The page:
(For the teaching team, one of the most important ways to track the team's progress was through the weekly blogs we made each team keep. Think of this as their on-line diary. They hated doing it, but for us it added a window into their thinking process, allowed us to monitor how much work they were doing, and more importantly let us course correct when needed.
BTW, if I was on the board of a startup with a first time CEO, I might even consider asking for this in the first year as they went through Customer Discovery. Yes it takes time, but I bet it's less than time than you would spend having coffee with an advisor each week.
D.C. Veritas, was the team building a low-cost, residential wind turbine that average homeowners could afford. From a slow start of customer interaction they made major progress in getting out for the building. This week they refined their target market by building a map of potential customers in the U.S. by modeling wind speed, energy costs, homeownership density and green energy incentives. The result was a density map of target customers. They then did face-to-face interviews with 20 customers and got data from 36 more who fit their archetype. They also interviewed two companies - Solar City and Awea in the adjacent market (residential photovoltaic's.)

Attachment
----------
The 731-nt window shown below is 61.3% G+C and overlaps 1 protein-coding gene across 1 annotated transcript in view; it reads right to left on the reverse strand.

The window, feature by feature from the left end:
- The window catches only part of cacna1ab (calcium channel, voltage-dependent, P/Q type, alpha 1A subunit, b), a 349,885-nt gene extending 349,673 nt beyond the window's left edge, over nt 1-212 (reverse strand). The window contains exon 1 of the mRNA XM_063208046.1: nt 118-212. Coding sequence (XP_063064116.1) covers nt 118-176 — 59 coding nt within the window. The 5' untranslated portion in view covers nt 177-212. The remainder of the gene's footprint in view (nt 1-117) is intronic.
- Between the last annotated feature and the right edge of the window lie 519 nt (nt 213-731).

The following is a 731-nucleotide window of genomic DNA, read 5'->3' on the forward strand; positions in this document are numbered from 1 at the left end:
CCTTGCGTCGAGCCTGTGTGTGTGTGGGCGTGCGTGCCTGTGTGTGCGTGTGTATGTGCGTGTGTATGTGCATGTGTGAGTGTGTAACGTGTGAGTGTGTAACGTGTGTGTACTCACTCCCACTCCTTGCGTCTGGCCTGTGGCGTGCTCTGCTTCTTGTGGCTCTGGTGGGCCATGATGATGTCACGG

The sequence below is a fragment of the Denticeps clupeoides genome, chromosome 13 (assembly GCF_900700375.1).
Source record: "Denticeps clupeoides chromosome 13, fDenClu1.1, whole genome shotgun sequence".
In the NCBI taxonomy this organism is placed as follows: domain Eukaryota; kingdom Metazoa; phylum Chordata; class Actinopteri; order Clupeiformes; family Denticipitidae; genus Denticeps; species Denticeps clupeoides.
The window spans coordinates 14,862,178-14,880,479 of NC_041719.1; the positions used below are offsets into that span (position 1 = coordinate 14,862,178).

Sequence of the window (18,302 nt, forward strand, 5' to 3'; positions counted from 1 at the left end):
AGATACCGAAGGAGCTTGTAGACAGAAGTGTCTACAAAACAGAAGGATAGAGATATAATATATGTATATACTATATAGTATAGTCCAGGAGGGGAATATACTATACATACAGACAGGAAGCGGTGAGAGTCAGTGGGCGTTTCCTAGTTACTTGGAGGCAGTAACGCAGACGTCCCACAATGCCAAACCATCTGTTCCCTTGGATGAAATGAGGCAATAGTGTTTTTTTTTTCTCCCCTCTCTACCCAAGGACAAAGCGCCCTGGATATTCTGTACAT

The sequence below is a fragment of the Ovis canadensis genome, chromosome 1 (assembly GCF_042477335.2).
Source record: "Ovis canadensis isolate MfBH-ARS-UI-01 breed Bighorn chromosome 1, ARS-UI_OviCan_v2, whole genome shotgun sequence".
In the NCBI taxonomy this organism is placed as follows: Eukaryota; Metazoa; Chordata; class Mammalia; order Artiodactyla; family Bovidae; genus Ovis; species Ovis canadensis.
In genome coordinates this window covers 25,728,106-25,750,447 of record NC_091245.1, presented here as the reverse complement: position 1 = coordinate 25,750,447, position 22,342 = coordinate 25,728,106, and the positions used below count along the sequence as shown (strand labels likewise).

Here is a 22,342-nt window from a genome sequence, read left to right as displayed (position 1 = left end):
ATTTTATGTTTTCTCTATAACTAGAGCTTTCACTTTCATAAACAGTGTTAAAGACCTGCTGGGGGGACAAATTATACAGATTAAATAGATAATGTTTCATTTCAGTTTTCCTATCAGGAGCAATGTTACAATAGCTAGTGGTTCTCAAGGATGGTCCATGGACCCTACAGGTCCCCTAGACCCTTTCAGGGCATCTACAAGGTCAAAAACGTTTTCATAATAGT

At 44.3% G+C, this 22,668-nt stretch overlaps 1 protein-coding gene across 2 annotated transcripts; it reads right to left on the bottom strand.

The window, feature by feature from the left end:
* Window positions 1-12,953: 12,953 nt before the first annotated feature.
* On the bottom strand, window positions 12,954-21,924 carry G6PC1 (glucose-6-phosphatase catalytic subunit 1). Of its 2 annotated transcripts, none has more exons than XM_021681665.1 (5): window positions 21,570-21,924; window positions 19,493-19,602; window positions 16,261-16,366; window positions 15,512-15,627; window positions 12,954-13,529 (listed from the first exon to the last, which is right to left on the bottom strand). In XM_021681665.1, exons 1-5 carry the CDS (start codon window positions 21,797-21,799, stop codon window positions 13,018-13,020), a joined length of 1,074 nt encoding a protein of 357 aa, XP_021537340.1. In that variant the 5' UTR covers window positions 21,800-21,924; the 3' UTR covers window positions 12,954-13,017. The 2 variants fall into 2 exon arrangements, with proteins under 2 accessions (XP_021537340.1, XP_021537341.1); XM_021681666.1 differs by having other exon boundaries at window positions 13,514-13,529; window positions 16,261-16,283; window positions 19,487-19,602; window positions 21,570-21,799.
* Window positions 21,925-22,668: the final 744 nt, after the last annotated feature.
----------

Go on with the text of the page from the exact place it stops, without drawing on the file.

To see the slide presentation, click here.
The teaching team said that unlike solar panels, which work anywhere, they've narrowed down the geographic areas where their wind turbine was economical. We observed that their total available market was getting smaller daily. After the next week, figuring out demand creation costs, they ought to see if the homeowners were still a viable target market for residential wind turbines.
Autonomow, the robot lawn mower, came in with a major Pivot. Instead of a robotic lawn mower, they were now going to focus on robotic weeding and drop mowing as a customer segment. (Once you use the Business Model Canvas to keep score of Customer Discovery a Pivot is easy to define. A Pivot is when you substantively change one or more of the Business Model Canvas boxes.)